Can Johnson, Hamlin make moves on Separation Sunday at Dover?
Will this be Separation Sunday in NASCAR?
The Cup circuit heads to Dover (Del.) International Speedway, a concrete, one-mile bowl of a track. Dover happens to be the favorite stop in the Chase of Jimmie Johnson, the current points leader and five-time champion, while also being the most dreaded joint in the playoffs of his two main contenders for the title, Denny Hamlin and Brad Keselowski.
Hamlin, who has a career average finish at Dover of 20.5, has steadfastly refused to even mention the name of the track for the majority of the season, as if uttering the D-word would somehow doom his performance this weekend. He recently sought advice from a sports psychologist to help him overcome his Dover deficiency -- Hamlin was told he needs to "fall in love" with the track, according to SI.com's Dustin Long -- but one of the most difficult things to do in NASCAR is to suddenly find speed at a place where a driver has floundered for years. So Hamlin, who is third in the standings and seven points behind Johnson, has a tall mountain to climb Sunday.
So does Keselowski, who has an average finish of 17.0 in five career starts at the Monster Mile. After winning the opening Chase race at Chicagoland, he now trails Johnson by a single point. "There is no question that Dover is probably our weakest track in the Chase," Keselowski said. "We've had some good, not great, cars in the past."
Then there is Johnson. He's won four of the last seven races at Dover, including the summer event at the one-mile track. On that day in June, Johnson started on the front row and then led 289 of the 400 laps in one of the most dominating single-race performances of the season. He has what drivers call "the feel" for the concrete oval, and if he blazes to the front early on Sunday, odds are he'll drive away from the field -- just like he did in June.
"If we can run up front and kind of control the race and control who we are racing around, I feel like we can make up a lot or hopefully distance ourselves [in the standings]," Johnson said. "I want to come out of there with the points lead."
He has it now -- and it says here he'll pad that lead on Sunday and win his first Chase race in 2012. It won't be his last.
Along with Johnson, Keselowski and Hamlin, here are three other drivers I'll be watching when the green flag waves at the Monster Mile:
Why is Darien Grubb, the crew chief who led Stewart to the Cup title last year, no longer atop Stewart's pit box? I've been told by several longtime garage insiders that a lot of it has to do with how Stewart performed at Dover in the Chase last fall. That afternoon Stewart -- for the only time in the 2012 Chase -- could barely control his car through the turns and finished 25th. Stewart and Grubb would rebound to win three of the last four playoff races to capture the title, but by then Stewart had already decided to replace Grubb once the 2011 season was over.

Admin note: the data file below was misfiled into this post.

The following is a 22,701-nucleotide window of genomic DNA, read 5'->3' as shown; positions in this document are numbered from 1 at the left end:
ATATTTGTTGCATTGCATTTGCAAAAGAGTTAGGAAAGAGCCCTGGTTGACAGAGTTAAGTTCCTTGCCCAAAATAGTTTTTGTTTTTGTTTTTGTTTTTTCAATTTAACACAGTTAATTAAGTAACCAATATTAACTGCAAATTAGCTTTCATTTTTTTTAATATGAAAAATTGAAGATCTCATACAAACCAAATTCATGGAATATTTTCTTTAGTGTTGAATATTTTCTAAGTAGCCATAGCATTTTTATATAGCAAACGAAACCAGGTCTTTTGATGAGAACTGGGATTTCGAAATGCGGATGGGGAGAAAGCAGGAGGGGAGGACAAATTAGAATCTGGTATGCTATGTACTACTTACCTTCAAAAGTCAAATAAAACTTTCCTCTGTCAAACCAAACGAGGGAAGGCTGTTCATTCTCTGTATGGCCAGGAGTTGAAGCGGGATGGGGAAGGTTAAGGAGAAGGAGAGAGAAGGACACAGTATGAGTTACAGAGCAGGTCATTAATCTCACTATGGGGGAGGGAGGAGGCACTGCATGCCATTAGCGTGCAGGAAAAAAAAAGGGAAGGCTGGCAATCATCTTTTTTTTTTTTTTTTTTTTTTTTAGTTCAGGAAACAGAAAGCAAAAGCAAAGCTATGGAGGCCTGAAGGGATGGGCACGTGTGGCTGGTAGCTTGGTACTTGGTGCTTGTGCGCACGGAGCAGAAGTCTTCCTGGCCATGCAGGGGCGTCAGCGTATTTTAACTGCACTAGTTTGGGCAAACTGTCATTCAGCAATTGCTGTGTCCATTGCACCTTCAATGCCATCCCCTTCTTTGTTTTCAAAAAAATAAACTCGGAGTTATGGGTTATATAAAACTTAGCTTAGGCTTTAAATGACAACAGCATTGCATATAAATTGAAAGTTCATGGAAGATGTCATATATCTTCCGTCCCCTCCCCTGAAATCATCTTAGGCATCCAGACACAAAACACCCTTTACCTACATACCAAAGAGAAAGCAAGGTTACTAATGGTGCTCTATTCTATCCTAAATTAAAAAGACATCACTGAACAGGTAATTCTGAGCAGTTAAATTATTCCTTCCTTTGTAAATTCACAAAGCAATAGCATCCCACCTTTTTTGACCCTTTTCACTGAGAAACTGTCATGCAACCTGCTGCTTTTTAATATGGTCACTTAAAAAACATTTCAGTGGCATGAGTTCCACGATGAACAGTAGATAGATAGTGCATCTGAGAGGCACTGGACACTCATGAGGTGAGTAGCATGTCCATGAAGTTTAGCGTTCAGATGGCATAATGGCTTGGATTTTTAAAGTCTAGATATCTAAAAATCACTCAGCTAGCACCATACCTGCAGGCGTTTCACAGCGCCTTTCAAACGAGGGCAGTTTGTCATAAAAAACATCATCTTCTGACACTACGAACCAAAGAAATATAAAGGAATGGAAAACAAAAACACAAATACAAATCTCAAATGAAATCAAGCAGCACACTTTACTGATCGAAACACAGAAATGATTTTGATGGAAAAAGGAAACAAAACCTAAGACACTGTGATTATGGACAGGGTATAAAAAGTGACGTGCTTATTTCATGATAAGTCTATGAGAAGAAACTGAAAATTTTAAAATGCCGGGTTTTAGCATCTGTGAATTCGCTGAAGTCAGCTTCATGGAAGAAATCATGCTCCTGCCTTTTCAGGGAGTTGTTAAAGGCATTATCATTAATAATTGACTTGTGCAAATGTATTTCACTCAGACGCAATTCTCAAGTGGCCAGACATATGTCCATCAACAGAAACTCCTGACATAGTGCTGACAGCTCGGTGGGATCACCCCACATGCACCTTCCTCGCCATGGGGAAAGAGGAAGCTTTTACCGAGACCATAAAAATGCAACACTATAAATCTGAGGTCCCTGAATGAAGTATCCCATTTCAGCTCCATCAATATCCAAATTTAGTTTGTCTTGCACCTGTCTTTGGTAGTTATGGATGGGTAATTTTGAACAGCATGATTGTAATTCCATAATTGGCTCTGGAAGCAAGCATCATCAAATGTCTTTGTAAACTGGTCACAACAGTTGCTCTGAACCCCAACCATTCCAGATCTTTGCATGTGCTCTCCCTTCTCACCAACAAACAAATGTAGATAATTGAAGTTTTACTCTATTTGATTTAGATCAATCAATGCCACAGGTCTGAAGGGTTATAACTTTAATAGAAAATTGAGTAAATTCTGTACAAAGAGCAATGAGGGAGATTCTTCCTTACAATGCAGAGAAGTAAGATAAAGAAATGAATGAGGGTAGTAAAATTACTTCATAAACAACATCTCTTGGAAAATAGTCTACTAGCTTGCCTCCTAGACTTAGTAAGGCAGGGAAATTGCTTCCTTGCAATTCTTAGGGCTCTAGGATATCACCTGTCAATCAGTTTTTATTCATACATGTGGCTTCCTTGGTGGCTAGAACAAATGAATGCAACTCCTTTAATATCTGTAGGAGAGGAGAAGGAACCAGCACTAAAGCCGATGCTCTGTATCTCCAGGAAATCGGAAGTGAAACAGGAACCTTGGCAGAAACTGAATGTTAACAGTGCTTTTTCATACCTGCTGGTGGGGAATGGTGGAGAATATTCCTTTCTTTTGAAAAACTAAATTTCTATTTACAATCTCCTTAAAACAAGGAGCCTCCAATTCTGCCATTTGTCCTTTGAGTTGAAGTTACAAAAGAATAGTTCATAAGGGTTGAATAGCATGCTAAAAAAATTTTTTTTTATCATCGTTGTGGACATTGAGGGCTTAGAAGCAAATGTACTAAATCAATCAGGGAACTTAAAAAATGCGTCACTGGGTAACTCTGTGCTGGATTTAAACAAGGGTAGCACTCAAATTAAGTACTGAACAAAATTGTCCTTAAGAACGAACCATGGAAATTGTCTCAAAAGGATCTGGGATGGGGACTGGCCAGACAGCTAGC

Currently third in the standings and 10 points behind Johnson, Stewart has had a quiet Chase thus far. He came in sixth at Chicago and seventh in New Hampshire. If he's going to make a move in the standings and threaten to repeat as champion, he needs a strong run at Dover, where he hasn't finished higher than 21st in his last four starts. If he doesn't do better than that on Sunday, his shot at the title will be, well, shot.
In his first season at Hendrick Motorsports, Kahne has delivered on the immense promise the 32-year-old has shown throughout his career. After qualifying for the Chase as a wildcard based on his two regular season wins, he finished third in the playoff opener at Chicago and then fifth last week in New England. This type of top-five consistency is precisely how you win a championship, and now Kahne is in fifth place in the standings and trails Johnson by 15 points.
Though Kahne hasn't led a lap in his last four starts at the Monster Mile, he's finished ninth and fourth, respectively, in his last two starts here. To stay close to Johnson, Kahne needs a top-three run on Sunday -- something he appears eminently capable of achieving.
Is the season starting to slip away from Earnhardt, who has enjoyed a career rebirth in 2012? Last weekend in New Hampshire, Earnhardt was slow in both practice sessions and then struggled for most of the race, finishing 13th. That left him seventh in the standings and 26 points behind his teammate Johnson.
Earnhardt, like all the other Chase drivers, must assume that Johnson will at least finish in the top 10 in all the remaining races. That means Earnhardt can't afford to lose many more points. So Earnhardt's mission on Sunday is to simply stay close to Johnson and then, next week at Talladega -- which is Earnhardt's best track in the Chase -- try to make up the points deficit.
Past statistics don't really apply to Earnhardt in 2012, because he's so much faster than he's been in several years. So take this with a grain of salt: Since joining Hendrick Motorsports in 2008, Earnhardt has only finished in the top 10 once at Dover in nine starts. The good news for NASCAR's most popular driver: That one time was in June, when Earnhardt came in fourth.
On what I think will indeed be Separation Sunday, in a race that very likely will be dominated by the No. 48 Chevy, Earnhardt surely would be happy with another top-five run.